In the summer of 1975, Gerald Ford was president, gasoline cost a little more than 50 cents a gallon, and out-of-state visitors flocked to Maine’s beaches, lakes, and forests. But that rainy summer was far from idyllic. Lincoln County recorded a murder, one that has remained unsolved in the nearly five decades that have passed.
On Aug. 16, 1975, the body of a woman was found at Sherman Lake in Newcastle (now Sherman Marsh due to a 2007 dam failure). The Aug. 21, 1975 edition of The Lincoln County News reported that “The body of a young woman was recovered from Sherman Lake in Newcastle Saturday, after it was discovered by someone going fishing.”
Found in the water near a bridge on Lynch Road, the victim was believed to be between 16 and 25. She was “wearing a long-sleeve dark blue jersey top, underwear, blue socks, low brown shoes with crepe soles and several pieces of jewelry.”
The identity of the woman was initially unknown, but police speculated that she may have been working seasonally as a waitress. Working out of a makeshift command center at the Pioneer Motel in North Edgecomb, detectives questioned residents and searched the area.
Almost immediately, they hit roadblocks. Lt. William Brown told the LCN: “right now we have nothing new but we’re hoping for a break.” Those with information were asked to contact the state police or local authorities.
The following week, the Aug. 28 edition of The Lincoln County News identified the dead woman as Florence E. Lauze, 19, of Brockton, Mass. Identification was ascertained through photographs, jewelry, and dental records.
The article reported that “State Police say Lauze may have been traveling to Damariscotta when she was killed.” Her father, David W. Norcross, lived on Back Meadow Road at the time of the murder. Her mother lived in Brockton.
By the Sept. 11, 1975 edition of The Lincoln County News, the hitchhiking theory had been solidified. The article reported that “Authorities say Lauze may have been hitch-hiking from her Brockton home to her father’s home, when the apparent murder occurred.” Given that the body was found near Route 1, the theory explained how a woman from Massachusetts was found in Sherman Lake.
By 1977, the case had seemingly dried up. The March 10 edition of The Lincoln County News had an article on the case under the headline “Murder case still puzzles officials.” Noting that the second anniversary of the murder was approaching, the article stated: “Although the date and cause of death can be pinpointed, a recent conversation with authorities reveals police are not much nearer an explanation of the case then they were on Aug. 16, 1975, the day the body was found.” For the next 40 years, the unsolved murder of Florence Lauze disappeared from the pages of local newspapers.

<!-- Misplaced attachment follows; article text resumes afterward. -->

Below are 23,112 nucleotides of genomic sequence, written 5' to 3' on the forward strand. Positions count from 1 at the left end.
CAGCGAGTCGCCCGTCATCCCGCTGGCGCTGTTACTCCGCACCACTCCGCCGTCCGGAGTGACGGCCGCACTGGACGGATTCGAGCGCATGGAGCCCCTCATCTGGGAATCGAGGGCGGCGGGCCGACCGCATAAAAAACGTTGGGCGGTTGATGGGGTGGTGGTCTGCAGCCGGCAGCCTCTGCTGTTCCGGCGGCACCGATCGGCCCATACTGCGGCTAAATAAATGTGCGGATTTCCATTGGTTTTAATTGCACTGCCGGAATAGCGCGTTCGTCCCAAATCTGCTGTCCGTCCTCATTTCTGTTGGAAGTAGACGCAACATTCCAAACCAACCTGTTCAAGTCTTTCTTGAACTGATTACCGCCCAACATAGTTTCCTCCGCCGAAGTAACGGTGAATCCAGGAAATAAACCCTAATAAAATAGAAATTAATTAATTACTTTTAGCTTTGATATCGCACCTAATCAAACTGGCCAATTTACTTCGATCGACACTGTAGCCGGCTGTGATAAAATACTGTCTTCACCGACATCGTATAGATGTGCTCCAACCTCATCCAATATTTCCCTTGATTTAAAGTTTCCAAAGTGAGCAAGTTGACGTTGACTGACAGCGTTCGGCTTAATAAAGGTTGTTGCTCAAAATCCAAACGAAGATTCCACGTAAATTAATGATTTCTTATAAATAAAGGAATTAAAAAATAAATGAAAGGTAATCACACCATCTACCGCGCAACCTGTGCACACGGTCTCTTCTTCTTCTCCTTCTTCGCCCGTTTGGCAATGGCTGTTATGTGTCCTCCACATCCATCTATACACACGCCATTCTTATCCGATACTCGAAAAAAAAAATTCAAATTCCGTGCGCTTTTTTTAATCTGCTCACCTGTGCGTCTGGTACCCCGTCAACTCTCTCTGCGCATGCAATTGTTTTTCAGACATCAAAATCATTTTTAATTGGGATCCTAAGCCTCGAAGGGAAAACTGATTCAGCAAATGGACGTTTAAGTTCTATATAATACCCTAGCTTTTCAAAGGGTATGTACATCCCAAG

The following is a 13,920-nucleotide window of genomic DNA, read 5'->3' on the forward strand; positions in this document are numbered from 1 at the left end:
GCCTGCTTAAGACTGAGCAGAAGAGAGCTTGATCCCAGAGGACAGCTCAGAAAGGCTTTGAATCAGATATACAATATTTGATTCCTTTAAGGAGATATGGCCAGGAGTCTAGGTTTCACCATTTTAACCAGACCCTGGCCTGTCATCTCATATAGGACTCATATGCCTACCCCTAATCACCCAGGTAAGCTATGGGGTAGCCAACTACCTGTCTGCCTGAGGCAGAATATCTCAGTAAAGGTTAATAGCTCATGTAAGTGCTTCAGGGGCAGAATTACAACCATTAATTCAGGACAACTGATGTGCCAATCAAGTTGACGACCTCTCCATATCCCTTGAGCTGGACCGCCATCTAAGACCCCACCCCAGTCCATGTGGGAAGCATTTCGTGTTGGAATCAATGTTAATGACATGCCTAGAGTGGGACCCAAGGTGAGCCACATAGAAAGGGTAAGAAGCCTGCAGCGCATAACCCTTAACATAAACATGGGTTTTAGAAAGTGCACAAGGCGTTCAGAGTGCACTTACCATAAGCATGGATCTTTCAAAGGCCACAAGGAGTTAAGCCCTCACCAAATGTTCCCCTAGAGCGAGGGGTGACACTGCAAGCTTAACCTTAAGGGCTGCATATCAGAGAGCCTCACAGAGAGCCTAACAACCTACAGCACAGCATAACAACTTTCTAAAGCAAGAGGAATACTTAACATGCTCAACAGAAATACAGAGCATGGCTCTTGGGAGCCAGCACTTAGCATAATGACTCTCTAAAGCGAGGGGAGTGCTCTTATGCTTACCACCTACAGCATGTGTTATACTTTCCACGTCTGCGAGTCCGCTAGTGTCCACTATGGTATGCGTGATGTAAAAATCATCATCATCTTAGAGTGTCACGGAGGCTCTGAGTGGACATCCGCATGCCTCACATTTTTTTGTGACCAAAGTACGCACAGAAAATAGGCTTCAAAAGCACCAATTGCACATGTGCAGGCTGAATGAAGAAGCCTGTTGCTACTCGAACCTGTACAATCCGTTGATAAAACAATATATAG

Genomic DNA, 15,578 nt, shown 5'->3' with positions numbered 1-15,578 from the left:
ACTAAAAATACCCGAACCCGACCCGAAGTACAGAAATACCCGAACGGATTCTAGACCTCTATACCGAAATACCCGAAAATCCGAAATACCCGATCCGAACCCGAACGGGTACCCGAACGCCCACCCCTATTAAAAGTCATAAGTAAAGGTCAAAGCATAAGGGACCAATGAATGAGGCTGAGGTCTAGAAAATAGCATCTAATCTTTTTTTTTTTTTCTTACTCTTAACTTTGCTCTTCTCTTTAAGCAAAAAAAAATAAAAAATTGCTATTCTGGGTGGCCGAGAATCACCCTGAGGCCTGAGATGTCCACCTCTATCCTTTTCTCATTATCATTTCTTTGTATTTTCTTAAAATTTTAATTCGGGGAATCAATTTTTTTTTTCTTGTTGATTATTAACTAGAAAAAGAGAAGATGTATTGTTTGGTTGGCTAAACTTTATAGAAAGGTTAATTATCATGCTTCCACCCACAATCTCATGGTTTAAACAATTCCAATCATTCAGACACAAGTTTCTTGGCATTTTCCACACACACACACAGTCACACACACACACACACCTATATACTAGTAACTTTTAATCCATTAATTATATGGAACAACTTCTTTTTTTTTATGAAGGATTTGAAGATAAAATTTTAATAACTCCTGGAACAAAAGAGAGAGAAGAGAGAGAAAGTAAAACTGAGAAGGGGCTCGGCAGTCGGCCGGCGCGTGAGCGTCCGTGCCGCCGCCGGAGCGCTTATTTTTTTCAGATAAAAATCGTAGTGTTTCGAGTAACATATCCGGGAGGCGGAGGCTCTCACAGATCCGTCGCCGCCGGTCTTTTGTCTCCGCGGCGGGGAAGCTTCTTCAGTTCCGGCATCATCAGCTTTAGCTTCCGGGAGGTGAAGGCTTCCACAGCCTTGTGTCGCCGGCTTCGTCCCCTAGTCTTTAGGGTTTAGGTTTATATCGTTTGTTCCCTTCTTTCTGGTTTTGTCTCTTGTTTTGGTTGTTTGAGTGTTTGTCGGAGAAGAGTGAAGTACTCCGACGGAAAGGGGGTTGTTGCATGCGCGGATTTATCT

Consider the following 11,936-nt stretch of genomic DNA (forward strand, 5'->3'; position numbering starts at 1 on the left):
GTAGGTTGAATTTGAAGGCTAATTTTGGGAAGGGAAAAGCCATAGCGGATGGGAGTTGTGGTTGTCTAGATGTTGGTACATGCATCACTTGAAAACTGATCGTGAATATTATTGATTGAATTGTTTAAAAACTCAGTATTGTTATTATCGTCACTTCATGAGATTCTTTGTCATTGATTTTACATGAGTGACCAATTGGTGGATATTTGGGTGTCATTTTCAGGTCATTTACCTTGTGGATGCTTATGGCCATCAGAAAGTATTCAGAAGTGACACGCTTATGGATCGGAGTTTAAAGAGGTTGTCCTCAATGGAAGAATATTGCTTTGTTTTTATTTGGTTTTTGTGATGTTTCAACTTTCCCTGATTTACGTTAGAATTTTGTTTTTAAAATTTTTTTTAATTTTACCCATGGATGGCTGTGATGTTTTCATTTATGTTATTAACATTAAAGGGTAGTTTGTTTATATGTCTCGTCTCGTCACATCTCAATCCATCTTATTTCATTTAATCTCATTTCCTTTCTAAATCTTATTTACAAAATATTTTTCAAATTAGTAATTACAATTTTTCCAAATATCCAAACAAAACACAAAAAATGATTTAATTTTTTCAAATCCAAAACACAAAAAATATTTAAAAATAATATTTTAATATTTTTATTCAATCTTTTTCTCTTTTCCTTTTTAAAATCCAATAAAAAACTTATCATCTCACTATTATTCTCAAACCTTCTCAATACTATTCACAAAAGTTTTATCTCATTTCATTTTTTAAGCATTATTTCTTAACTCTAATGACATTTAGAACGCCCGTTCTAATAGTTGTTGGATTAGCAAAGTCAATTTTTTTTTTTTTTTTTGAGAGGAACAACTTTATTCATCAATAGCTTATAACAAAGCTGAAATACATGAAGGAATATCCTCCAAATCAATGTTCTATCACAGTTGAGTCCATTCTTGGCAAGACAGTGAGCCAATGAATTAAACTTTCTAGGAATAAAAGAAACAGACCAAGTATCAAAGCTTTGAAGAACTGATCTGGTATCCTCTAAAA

In 2017, Sarah Sherman McGrail, a local author, wrote an article on the case that was published in the Boothbay Register. Seeing the murder on a list of unsolved homicides in Maine, she became intrigued and started extensive research. In a phone interview, she said, “I used to work in Damariscotta and often took the road (where the murder occurred).”
Her research led to contacts with police officials in two states, as well as those who lived near the scene of the crime in 1975. As the first person to cover the story in 40 years, McGrail said the story needed “to be kept alive” after so many years.
In Maine, unsolved murders fall under the purview of the Unsolved Homicide Unit. Funded by the Legislature in 2015, the unit’s webpage states that an unsolved homicide “is a known or potential homicide case in which three years or more has passed without an individual having been charged.” Led by Lt. Jeff Love, the unit investigates murders dating back to the 1950s. Lauze is listed on the page, along with 74 other unsolved murders.
In an email, Love confirmed that the Unsolved Homicide Unit is still trying to provide justice for Lauze.
“The case is open and active,” Love said. Detective Josh Birmingham is the primary investigator and “has recently worked on the case.”
Love said retracing Lauze’s footsteps from Brockton to Newcastle “has proved to be difficult … but not impossible.”
According to Love, detectives working the case have generated new leads over the years, including ones that have taken them out of Maine. All leads are vetted, but the most credible are compared to the existing case file.
Solving an unsolved murder is difficult, especially one that occurred in the 1970s. “These are the toughest cases Maine has,” Love said.
But Lauze has not been forgotten and the investigation into her murder continues. Those with information about the case are asked to call 624-7143 or leave a tip online at maine.gov/dps/msp/about/report-crime/major-crimes-unit-central.
Lauze would be 64 today. Her life, which had just begun, was taken from her. Denied the opportunity to follow her dreams, pursue a career, or start a family, Florence was killed and dumped in Sherman Lake. Since that summer morning in 1975, no arrests have been made and closure has eluded Lauze’s family. Please come forward if you know anything that could assist Love and the police officers still faithfully working on this case.
(Lee Emmons is a newspaper columnist and public speaker who lives in Newcastle.)